The posing of the problem of interaction within the global therapeutic frame by setting the two different domains of interaction and meta-interaction offers advantages both at a strategic - that is to say epistemological, theoretical and conceptual - level, and at a more concrete one.
Concerning the first point, it may be enough to say that the redefinition of the formal object permits a more coherent epistemological approach, that above all is able to maintain both the necessary methodological reduction with an "external" point of view and the unavoidable "internal" epistemology of the subsystems P and T and of the entire T-P system. This enables us to retain all we generally mean by transference-countertransference, certainly the unrenounceable wealth of the psychoanalytical method. We actually free it from any naturalistic residues, by placing it in a logical and methodological frame that is adequate to the epistemology of the subjectual systems and to the entire dual system, itself the fundamental consequence of an "internal" point of view and of the necessary autonomy of the systems. In a broader scale, a distinction between "internal" and "external" points of view unties the Gordian knot which, against any epistemological warning, has been keeping inextricably bound together technical-clinical work, research and theoretical development within the session. That way, also in psychoanalysis, the field of research and that of clinical practice can find a more logical articulation.
Above and beyond a strategic level, which cannot be squeezed into a few lines, what has so far been proposed offers a series of advantages in some relating fields:
a) First of all, the distinction between interaction and meta-interaction allows us to set limits to the all-inclusive overgrowth of the technical field. From many sides the complaint has come that this had been expanding over the past decades to include the entirety of therapeutic action. Here technique is cut down to its role of sheer procedure.
b) This distinction defines a realm which was already separate from that of technique in the Freudian vision. This need has often been signalled in the past three decades, although often in the form of blurred conceptualisations such as "real relation", "therapeutic alliance", "holding", "empathy" and such. The notion of interaction can easily include all of these instances, at the same time avoiding the indefinibility of these notions and opening a "window of variables", through which a scientist-observer could look by means of empirically falsifiable conjectures.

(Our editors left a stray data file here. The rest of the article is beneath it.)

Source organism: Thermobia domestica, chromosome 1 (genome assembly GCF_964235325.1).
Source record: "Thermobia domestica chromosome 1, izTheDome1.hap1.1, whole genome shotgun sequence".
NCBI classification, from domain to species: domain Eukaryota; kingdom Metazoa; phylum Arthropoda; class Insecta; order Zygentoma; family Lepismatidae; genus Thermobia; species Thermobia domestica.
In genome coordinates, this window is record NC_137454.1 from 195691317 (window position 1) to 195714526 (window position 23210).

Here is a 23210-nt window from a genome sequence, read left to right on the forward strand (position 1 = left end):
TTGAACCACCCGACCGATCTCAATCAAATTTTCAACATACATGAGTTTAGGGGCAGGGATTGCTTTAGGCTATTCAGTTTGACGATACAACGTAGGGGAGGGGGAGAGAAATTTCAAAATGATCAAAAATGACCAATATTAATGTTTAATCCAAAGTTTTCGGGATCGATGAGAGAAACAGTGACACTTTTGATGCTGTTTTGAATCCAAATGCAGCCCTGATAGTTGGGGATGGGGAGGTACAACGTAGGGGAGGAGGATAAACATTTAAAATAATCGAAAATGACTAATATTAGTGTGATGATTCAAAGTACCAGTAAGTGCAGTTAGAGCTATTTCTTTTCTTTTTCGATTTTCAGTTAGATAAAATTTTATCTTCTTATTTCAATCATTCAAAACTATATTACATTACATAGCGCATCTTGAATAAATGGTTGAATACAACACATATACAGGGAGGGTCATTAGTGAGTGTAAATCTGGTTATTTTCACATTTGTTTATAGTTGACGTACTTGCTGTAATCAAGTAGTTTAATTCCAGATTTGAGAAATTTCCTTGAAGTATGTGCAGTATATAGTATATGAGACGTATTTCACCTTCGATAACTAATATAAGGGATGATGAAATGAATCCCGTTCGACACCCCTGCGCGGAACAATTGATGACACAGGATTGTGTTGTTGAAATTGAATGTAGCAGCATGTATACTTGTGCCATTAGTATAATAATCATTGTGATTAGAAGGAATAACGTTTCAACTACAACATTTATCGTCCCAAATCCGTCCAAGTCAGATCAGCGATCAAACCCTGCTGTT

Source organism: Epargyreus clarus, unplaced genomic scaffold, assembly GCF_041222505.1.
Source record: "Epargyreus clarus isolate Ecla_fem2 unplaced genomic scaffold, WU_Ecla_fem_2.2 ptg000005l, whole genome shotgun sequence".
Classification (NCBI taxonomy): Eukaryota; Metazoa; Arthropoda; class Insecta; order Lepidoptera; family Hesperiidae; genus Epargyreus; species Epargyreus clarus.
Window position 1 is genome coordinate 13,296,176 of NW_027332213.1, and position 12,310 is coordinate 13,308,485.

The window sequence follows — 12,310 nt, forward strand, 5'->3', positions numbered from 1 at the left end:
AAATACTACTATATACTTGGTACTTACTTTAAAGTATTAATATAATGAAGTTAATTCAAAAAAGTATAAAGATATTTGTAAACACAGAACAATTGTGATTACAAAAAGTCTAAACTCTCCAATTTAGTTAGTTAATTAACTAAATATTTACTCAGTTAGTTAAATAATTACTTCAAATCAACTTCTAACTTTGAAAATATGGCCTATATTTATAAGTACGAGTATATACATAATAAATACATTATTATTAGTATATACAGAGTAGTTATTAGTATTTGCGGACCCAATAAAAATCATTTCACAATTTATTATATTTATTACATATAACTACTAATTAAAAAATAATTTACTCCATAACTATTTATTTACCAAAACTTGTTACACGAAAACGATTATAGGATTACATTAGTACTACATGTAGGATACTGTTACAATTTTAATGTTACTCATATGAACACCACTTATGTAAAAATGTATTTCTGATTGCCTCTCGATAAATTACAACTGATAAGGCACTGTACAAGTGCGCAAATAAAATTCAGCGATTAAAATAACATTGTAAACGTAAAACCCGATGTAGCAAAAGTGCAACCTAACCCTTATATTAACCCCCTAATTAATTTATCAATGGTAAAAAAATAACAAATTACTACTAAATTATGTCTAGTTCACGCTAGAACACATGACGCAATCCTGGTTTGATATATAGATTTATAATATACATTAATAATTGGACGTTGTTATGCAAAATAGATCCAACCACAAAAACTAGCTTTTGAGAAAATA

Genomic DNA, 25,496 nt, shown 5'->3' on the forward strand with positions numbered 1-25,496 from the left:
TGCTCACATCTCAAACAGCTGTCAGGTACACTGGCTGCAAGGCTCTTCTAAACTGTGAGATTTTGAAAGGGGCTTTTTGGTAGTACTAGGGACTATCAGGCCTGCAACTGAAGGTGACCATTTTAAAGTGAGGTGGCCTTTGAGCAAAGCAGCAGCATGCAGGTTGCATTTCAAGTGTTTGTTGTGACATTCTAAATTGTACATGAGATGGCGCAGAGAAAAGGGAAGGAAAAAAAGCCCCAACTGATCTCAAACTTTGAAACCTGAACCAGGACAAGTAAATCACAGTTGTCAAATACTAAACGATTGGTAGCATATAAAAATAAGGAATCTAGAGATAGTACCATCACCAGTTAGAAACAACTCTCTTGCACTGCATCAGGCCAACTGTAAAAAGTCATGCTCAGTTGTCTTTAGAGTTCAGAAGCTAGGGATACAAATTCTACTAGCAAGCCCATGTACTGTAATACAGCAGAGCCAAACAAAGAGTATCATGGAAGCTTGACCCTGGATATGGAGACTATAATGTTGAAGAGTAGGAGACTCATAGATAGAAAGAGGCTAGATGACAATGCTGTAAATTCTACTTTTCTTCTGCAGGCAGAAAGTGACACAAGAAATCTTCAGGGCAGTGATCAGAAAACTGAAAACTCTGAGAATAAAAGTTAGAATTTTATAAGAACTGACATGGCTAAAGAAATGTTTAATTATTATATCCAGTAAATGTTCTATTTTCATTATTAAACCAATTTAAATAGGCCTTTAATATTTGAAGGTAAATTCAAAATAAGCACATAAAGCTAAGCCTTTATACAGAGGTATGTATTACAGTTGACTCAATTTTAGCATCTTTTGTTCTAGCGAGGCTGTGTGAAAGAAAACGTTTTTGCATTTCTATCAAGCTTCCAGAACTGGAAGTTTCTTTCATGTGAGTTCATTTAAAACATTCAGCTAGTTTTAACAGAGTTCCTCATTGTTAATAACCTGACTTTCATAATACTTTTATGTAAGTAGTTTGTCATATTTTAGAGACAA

c) This position implies a circular articulation between the "attachment" factors and the technical and cognitive ones. This, in spite of all, is consistent with tradition, which, starting with the Freudian conception of positive transference, has always attributed a relevance to attachment factors. This notwithstanding, here the main role is given to the interactive factors rather than cognitive and technical ones. Indeed, a lot of research describes, differently from tradition, what actually takes place in the consultation room and indicates factors of change as pertaining to the field of the experienced relation.
d) To separate the field of technique from that of interaction may lead to a reformulation of method in more operational terms with a subsequent development of more formal tools for contextual analysis concerning the various chapters of technique, such as transference(18) or resistance. This may also help in reducing the bit that is left to common sense.
e) Albeit apparently elusive, interaction can indeed be chosen as the focal point of research and seen as an actual "window of variables. It can be explored at various levels from both a descriptive and classificatory point of view and from one which is closer to actual research on the causes and factors of change. According to a general idea that the causes of change should generally be positively correlated to the intensity of structural coupling, it is also possible to imagine that change can be differently correlated with different types of coupling. For example, it is admissible to imagine a strong structural coupling that strengthen P's anticipations instead of weakening them. At this point we have the task of classifying and describing the possible configurations not simply of the basis of psychopathology - which generally stops with a description of a subsystem P- but on the basis of the configurations of the global P\T system.
f) Finally, as far as factors affecting change are concerned, research can be carried out at different levels: from very "high" hypotheses, such as Luborsky's CCRT, or from a "lower" one relating to graded unconscious expectation systems such as the ones approached by San Francisco Psychotherapy Research Group (WEISS, SAMSON , 1986) with the Plan Formulation Method or variables relating to a processing defined at a more elementary level, according to hypothesis analysed by, for example, Seganti (SEGANTI, 1995), or also from more clearly micro ones, relating to conjectures which could easily be inferred from Damasio's model (DAMASIO, 1994).